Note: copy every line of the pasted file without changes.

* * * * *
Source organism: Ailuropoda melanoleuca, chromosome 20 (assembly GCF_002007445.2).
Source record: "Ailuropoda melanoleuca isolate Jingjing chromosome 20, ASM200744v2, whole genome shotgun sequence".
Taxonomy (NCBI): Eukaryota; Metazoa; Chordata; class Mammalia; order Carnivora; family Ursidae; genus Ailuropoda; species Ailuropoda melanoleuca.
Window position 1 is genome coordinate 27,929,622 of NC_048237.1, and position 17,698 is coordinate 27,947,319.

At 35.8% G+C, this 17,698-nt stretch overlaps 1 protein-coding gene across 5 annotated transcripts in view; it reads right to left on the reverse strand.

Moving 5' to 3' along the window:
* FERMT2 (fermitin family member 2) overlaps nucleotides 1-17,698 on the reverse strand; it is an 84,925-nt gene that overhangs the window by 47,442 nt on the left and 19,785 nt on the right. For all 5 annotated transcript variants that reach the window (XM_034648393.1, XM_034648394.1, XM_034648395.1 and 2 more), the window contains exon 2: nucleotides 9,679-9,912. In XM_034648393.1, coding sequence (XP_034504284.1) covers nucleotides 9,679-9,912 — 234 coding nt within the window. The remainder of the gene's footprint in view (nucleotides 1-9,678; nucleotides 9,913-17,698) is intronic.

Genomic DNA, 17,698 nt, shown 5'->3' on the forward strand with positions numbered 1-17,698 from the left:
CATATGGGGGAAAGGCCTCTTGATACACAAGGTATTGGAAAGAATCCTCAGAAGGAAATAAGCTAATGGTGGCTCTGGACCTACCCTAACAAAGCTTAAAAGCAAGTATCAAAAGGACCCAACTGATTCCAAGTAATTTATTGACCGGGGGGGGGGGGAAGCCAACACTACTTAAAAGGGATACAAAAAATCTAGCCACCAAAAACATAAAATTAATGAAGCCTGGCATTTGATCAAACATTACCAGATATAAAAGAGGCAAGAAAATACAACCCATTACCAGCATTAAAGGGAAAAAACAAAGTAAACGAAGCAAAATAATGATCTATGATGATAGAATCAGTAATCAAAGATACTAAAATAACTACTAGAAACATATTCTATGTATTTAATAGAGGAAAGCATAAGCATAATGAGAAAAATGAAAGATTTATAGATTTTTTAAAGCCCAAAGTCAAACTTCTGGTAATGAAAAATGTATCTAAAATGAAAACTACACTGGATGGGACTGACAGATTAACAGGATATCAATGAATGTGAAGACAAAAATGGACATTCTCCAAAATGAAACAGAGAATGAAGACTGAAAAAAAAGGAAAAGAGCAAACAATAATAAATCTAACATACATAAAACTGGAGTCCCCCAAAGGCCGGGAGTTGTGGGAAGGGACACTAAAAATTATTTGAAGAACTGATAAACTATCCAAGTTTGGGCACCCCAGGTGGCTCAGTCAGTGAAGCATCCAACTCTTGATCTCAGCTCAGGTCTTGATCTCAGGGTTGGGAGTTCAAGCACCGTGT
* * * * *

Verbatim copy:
Source organism: Ailuropoda melanoleuca, chromosome 20 (assembly GCF_002007445.2).
Source record: "Ailuropoda melanoleuca isolate Jingjing chromosome 20, ASM200744v2, whole genome shotgun sequence".
Taxonomy (NCBI): Eukaryota; Metazoa; Chordata; class Mammalia; order Carnivora; family Ursidae; genus Ailuropoda; species Ailuropoda melanoleuca.
Window position 1 is genome coordinate 27,929,622 of NC_048237.1, and position 17,698 is coordinate 27,947,319.

At 35.8% G+C, this 17,698-nt stretch overlaps 1 protein-coding gene across 5 annotated transcripts in view; it reads right to left on the reverse strand.

Moving 5' to 3' along the window:
* FERMT2 (fermitin family member 2) overlaps nucleotides 1-17,698 on the reverse strand; it is an 84,925-nt gene that overhangs the window by 47,442 nt on the left and 19,785 nt on the right. For all 5 annotated transcript variants that reach the window (XM_034648393.1, XM_034648394.1, XM_034648395.1 and 2 more), the window contains exon 2: nucleotides 9,679-9,912. In XM_034648393.1, coding sequence (XP_034504284.1) covers nucleotides 9,679-9,912 — 234 coding nt within the window. The remainder of the gene's footprint in view (nucleotides 1-9,678; nucleotides 9,913-17,698) is intronic.

Genomic DNA, 17,698 nt, shown 5'->3' on the forward strand with positions numbered 1-17,698 from the left:
CATATGGGGGAAAGGCCTCTTGATACACAAGGTATTGGAAAGAATCCTCAGAAGGAAATAAGCTAATGGTGGCTCTGGACCTACCCTAACAAAGCTTAAAAGCAAGTATCAAAAGGACCCAACTGATTCCAAGTAATTTATTGACCGGGGGGGGGGGGAAGCCAACACTACTTAAAAGGGATACAAAAAATCTAGCCACCAAAAACATAAAATTAATGAAGCCTGGCATTTGATCAAACATTACCAGATATAAAAGAGGCAAGAAAATACAACCCATTACCAGCATTAAAGGGAAAAAACAAAGTAAACGAAGCAAAATAATGATCTATGATGATAGAATCAGTAATCAAAGATACTAAAATAACTACTAGAAACATATTCTATGTATTTAATAGAGGAAAGCATAAGCATAATGAGAAAAATGAAAGATTTATAGATTTTTTAAAGCCCAAAGTCAAACTTCTGGTAATGAAAAATGTATCTAAAATGAAAACTACACTGGATGGGACTGACAGATTAACAGGATATCAATGAATGTGAAGACAAAAATGGACATTCTCCAAAATGAAACAGAGAATGAAGACTGAAAAAAAAGGAAAAGAGCAAACAATAATAAATCTAACATACATAAAACTGGAGTCCCCCAAAGGCCGGGAGTTGTGGGAAGGGACACTAAAAATTATTTGAAGAACTGATAAACTATCCAAGTTTGGGCACCCCAGGTGGCTCAGTCAGTGAAGCATCCAACTCTTGATCTCAGCTCAGGTCTTGATCTCAGGGTTGGGAGTTCAAGCACCGTGT